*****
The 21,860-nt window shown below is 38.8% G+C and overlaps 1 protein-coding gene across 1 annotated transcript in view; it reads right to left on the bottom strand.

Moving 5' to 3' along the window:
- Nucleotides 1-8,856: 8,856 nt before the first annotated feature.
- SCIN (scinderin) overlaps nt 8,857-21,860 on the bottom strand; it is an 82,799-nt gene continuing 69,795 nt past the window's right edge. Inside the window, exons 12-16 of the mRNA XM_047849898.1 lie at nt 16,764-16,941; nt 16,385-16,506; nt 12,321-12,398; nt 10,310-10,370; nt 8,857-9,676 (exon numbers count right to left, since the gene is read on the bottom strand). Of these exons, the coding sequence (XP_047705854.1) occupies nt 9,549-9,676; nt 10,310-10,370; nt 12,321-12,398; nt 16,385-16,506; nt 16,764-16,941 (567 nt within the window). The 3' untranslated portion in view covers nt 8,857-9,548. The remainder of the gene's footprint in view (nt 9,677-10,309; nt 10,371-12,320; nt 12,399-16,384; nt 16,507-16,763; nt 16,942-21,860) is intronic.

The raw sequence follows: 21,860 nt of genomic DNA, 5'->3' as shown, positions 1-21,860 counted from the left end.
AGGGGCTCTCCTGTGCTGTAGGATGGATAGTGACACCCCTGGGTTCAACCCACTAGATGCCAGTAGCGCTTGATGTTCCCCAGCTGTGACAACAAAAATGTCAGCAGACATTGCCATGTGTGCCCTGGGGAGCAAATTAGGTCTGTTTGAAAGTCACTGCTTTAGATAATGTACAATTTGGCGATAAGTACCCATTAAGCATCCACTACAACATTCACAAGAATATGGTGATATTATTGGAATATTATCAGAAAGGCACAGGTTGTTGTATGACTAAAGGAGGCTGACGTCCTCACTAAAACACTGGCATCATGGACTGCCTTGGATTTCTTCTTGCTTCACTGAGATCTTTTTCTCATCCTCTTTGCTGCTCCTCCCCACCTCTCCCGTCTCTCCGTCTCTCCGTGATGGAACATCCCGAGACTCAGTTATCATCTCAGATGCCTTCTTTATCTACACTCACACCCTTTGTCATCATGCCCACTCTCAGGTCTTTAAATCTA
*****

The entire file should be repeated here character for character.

The 21,860-nt window shown below is 38.8% G+C and overlaps 1 protein-coding gene across 1 annotated transcript in view; it reads right to left on the bottom strand.

Moving 5' to 3' along the window:
- Nucleotides 1-8,856: 8,856 nt before the first annotated feature.
- SCIN (scinderin) overlaps nt 8,857-21,860 on the bottom strand; it is an 82,799-nt gene continuing 69,795 nt past the window's right edge. Inside the window, exons 12-16 of the mRNA XM_047849898.1 lie at nt 16,764-16,941; nt 16,385-16,506; nt 12,321-12,398; nt 10,310-10,370; nt 8,857-9,676 (exon numbers count right to left, since the gene is read on the bottom strand). Of these exons, the coding sequence (XP_047705854.1) occupies nt 9,549-9,676; nt 10,310-10,370; nt 12,321-12,398; nt 16,385-16,506; nt 16,764-16,941 (567 nt within the window). The 3' untranslated portion in view covers nt 8,857-9,548. The remainder of the gene's footprint in view (nt 9,677-10,309; nt 10,371-12,320; nt 12,399-16,384; nt 16,507-16,763; nt 16,942-21,860) is intronic.

The raw sequence follows: 21,860 nt of genomic DNA, 5'->3' as shown, positions 1-21,860 counted from the left end.
AGGGGCTCTCCTGTGCTGTAGGATGGATAGTGACACCCCTGGGTTCAACCCACTAGATGCCAGTAGCGCTTGATGTTCCCCAGCTGTGACAACAAAAATGTCAGCAGACATTGCCATGTGTGCCCTGGGGAGCAAATTAGGTCTGTTTGAAAGTCACTGCTTTAGATAATGTACAATTTGGCGATAAGTACCCATTAAGCATCCACTACAACATTCACAAGAATATGGTGATATTATTGGAATATTATCAGAAAGGCACAGGTTGTTGTATGACTAAAGGAGGCTGACGTCCTCACTAAAACACTGGCATCATGGACTGCCTTGGATTTCTTCTTGCTTCACTGAGATCTTTTTCTCATCCTCTTTGCTGCTCCTCCCCACCTCTCCCGTCTCTCCGTCTCTCCGTGATGGAACATCCCGAGACTCAGTTATCATCTCAGATGCCTTCTTTATCTACACTCACACCCTTTGTCATCATGCCCACTCTCAGGTCTTTAAATCTA